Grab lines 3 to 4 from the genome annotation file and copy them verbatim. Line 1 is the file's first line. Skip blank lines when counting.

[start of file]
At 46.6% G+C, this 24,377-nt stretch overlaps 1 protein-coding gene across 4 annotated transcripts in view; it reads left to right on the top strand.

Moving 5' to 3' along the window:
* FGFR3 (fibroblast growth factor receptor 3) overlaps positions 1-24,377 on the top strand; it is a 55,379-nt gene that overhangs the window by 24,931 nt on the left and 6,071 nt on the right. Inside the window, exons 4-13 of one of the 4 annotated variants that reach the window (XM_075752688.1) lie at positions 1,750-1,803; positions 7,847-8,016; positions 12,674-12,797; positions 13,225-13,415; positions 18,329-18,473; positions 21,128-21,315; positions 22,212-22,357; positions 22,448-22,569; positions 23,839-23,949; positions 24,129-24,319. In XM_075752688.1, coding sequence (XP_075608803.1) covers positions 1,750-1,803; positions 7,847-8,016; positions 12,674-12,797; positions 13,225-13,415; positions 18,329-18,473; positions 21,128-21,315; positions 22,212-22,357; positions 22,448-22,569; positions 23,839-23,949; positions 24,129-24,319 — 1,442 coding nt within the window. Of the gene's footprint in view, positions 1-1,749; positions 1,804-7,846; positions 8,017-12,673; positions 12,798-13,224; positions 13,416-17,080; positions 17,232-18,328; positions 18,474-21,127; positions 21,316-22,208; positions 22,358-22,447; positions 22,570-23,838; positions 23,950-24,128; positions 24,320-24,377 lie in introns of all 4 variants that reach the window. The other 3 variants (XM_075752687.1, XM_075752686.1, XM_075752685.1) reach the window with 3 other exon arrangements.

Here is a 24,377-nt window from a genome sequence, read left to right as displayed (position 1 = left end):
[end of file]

* FGFR3 (fibroblast growth factor receptor 3) overlaps positions 1-24,377 on the top strand; it is a 55,379-nt gene that overhangs the window by 24,931 nt on the left and 6,071 nt on the right. Inside the window, exons 4-13 of one of the 4 annotated variants that reach the window (XM_075752688.1) lie at positions 1,750-1,803; positions 7,847-8,016; positions 12,674-12,797; positions 13,225-13,415; positions 18,329-18,473; positions 21,128-21,315; positions 22,212-22,357; positions 22,448-22,569; positions 23,839-23,949; positions 24,129-24,319. In XM_075752688.1, coding sequence (XP_075608803.1) covers positions 1,750-1,803; positions 7,847-8,016; positions 12,674-12,797; positions 13,225-13,415; positions 18,329-18,473; positions 21,128-21,315; positions 22,212-22,357; positions 22,448-22,569; positions 23,839-23,949; positions 24,129-24,319 — 1,442 coding nt within the window. Of the gene's footprint in view, positions 1-1,749; positions 1,804-7,846; positions 8,017-12,673; positions 12,798-13,224; positions 13,416-17,080; positions 17,232-18,328; positions 18,474-21,127; positions 21,316-22,208; positions 22,358-22,447; positions 22,570-23,838; positions 23,950-24,128; positions 24,320-24,377 lie in introns of all 4 variants that reach the window. The other 3 variants (XM_075752687.1, XM_075752686.1, XM_075752685.1) reach the window with 3 other exon arrangements.

Here is a 24,377-nt window from a genome sequence, read left to right as displayed (position 1 = left end):